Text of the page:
“An early inn on the road from Winnsboro to Chester, S.C.”
City Directories and History: This historic house is in poor condition. At the time of this post, in 2012, it appears to be doomed due to neglect. But in it’s hay day, the
house stood on the edge of Chester County next to the Fairfield County line and served as an inn, post office, and stage coach stop between the two court house towns of Winnsboro and Chester, SC. Originally one section of the structure was constructed of logs in the late 18th century. The home retains many of its original architectural features including board-batten doors and early 19th century moldings.
One source states the house became an Inn as early as 1812 and operated as such for decades. The Town of Blackstock took its name from the Blackstock Inn but others credit each one receiving their name from the Rev. William Blackstock, a local A.R.P. minister who was called to York County, S.C. to preach at Neely’s Creek and Ebenezer. He later preached in the area which would take his name.
It is of note that William Blackstock was a man of means and Louise Pettus shared that as of the 11th of March, 1799 the Rev. William Blackstock & John Harris, Sr. of Mecklenburg Co., NC (on Fuller’s Cr., Sturgis Ferry road, near Old Nation Ford, York Co.; including Blackstock’s mill site), were land owners near where the Rock Hill Lowe’s Store now sites east of Rock Hill. Later in the mid 19th century this location became that of Springstein Plantation, the home of Richard Alston Springs. (It is unclear how the Rev. Wm. Blackstock and Ned Blackstock were kinsman or not?)
The location of this dwelling is at the intersection of Columbia Road (321) and State Road 130, just east of the Mt. Zion Baptist Church, 2824 Columbia Road, Blackstock, S.C.
In Chester District the second post office was at Blackstock’s (1804), where Ned Blackstock, an Irish emigrant, operated an inn 12 miles south of Chesterville. In 1811 Landsford and Rocky Mount, both located on the Catawba river, were established. – Pettus (Was Ned Blackstock kin to William Blackstock?)
“William Blackstock was born in Ballynahinch, Ireland, in 1754, and educated in Scotland. He was licensed by the Associate Presbytery of Down, and then supplied Associate congregations in Ireland. He came to this country, arriving at Charleston in 1792. Before coming to York County he did missionary work, mainly in the field covered by First Presbytery founding many of the old Associate Reformed Churches in that area. He was ordained sine titulo at Long Cane in 1794, by the Presbytery of the Carolinas and Georgia, and installed that same year as pastor of Ebenezer, Steele Creek, and Neely’s Creek churches. He demitted this charge in 1804, and thereafter supplied New Perth, Old Sterling, and Rocky Springs in North Carolina. In 1811, he accepted a call to Ebenezer, Neely’s Creek, and the Waxhaws, (now Tirzah Presbyterian Church, just over the North Carolina line in Union County, commonly called in Bethel Presbytery “Tirzah L”.) He was released from his charge at Ebenezer July 12,1815. In 1821 he served as a missionary to the West for fourteen weeks, preaching the gospel to many pioneers who had no other means of hearing the Good News at that time. On a second trip in 1827, he preached the first sermon ever delivered in Obion County, Tennessee. Synod commended him for his diligence mentioning his “unwearied and persevering exertions”.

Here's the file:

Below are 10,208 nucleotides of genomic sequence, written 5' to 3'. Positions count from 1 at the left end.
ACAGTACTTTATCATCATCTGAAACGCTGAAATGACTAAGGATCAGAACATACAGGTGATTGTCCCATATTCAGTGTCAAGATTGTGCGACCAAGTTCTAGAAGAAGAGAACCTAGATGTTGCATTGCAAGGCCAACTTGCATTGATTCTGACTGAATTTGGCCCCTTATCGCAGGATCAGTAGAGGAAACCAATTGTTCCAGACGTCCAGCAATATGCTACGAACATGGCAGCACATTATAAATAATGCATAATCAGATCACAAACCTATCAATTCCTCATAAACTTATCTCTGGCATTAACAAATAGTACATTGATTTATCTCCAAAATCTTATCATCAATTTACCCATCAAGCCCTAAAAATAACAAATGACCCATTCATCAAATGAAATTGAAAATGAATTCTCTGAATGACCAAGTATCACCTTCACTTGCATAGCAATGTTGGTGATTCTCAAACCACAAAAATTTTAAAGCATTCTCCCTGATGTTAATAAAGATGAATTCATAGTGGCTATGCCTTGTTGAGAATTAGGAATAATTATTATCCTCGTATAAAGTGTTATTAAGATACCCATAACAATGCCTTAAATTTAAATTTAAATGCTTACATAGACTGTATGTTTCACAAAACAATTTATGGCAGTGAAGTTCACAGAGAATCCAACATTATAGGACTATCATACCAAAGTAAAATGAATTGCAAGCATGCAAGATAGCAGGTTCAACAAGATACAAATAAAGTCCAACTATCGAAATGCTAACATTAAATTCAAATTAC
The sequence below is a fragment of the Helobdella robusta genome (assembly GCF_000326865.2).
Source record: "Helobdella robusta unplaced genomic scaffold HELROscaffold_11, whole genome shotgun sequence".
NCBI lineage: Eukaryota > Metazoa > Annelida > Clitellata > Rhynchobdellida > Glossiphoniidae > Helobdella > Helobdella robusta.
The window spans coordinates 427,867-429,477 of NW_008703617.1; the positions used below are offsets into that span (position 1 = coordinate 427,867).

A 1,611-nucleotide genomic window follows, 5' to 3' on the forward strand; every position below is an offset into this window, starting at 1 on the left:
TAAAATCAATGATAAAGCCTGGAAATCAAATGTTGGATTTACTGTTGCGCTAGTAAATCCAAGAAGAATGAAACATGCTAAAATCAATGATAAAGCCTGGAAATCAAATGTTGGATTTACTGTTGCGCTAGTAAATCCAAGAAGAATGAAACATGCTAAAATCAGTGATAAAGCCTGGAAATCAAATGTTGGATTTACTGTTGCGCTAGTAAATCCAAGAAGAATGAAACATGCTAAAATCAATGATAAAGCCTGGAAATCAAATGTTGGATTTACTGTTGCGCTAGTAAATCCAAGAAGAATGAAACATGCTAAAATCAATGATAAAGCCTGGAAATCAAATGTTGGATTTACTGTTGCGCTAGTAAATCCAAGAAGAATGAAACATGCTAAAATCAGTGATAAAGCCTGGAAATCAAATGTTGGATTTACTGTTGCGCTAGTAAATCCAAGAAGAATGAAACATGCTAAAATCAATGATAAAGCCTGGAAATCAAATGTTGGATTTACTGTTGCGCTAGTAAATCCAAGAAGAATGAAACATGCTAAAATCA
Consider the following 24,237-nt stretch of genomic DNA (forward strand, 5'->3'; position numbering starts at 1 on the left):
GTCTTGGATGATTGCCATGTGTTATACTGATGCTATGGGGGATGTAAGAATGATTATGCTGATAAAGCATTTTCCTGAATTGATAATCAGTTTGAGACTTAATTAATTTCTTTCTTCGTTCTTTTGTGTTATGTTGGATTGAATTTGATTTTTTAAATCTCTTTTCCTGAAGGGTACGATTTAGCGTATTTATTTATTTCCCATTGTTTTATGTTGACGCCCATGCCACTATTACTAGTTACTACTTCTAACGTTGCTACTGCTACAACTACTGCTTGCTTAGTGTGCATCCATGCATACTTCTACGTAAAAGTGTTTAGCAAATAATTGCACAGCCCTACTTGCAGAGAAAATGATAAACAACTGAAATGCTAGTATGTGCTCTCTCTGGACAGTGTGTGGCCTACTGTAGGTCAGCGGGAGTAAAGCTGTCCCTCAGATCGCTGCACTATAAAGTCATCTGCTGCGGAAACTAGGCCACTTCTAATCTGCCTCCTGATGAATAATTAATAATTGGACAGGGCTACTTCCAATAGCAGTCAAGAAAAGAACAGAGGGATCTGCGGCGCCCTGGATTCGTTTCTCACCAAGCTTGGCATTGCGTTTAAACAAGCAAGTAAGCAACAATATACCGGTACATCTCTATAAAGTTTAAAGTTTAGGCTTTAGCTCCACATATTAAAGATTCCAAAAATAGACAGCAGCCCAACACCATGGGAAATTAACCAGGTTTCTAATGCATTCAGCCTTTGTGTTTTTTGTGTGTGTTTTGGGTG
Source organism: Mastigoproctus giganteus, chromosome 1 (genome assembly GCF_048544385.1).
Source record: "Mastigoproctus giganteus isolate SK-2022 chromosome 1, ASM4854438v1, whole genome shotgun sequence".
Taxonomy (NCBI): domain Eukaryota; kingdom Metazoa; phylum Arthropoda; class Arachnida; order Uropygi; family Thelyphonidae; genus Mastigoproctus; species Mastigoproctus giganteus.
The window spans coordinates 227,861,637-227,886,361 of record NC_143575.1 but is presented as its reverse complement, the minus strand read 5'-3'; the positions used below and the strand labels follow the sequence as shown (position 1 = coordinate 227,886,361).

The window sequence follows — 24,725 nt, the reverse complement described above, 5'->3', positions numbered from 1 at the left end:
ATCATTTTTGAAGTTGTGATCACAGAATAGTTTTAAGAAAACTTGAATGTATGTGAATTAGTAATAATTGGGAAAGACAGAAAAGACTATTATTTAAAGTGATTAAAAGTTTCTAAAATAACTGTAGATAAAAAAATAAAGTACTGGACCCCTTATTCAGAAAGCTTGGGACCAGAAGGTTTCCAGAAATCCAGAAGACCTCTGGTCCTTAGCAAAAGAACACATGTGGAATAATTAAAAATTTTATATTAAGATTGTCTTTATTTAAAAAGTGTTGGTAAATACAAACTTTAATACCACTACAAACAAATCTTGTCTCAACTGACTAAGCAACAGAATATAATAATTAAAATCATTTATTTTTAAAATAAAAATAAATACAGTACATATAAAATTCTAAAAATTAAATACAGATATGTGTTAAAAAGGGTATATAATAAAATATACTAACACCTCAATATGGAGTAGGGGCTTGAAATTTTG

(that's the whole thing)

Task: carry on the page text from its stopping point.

He demitted his charge at Tirzah early in 1827. His last sermon was preached at Sardis, North Carolina. He died at the home of Richard Peoples, father of Rev. J.H. Peoples, on October 7, 1831, aged 77 years, and is buried at Tirzah Church. Mr. Blackstock married Sarah Hutchison, daughter of John and Sarah Hutchison, natives of County Down, Ireland. She died April 26, 1810, aged 45 years. Mr. Blackstock’s sermons were said to be condensed, solid, and delivered with force. While others measured their sermons by the hour, he rarely preached over thirty-five or forty minutes.”
Rev. T.G. Boyce said of Mr. Blackstock, “I have stood by his grave, and have thought that while he left no children to bear his name on earth, his children in the Gospel were not few. ” Contributed to R&R from The History of Ebenezer Presbyterian Church – S.B. Mendenhall, 1985
The epitaph on his tombstone reads, “He was a preacher of the gospel of Jesus Christ 40 years. He was pious from his youth, a tender advocate for truth.”
Click on the More Information > link found below the picture column for additional data – picture.
*** Historian Louis Pettus notes that the inn was operated by Ned Blackstock and is not named for the Rev. William Blackstock as most people presume!
Informative link: Mills Map of Chester County SC
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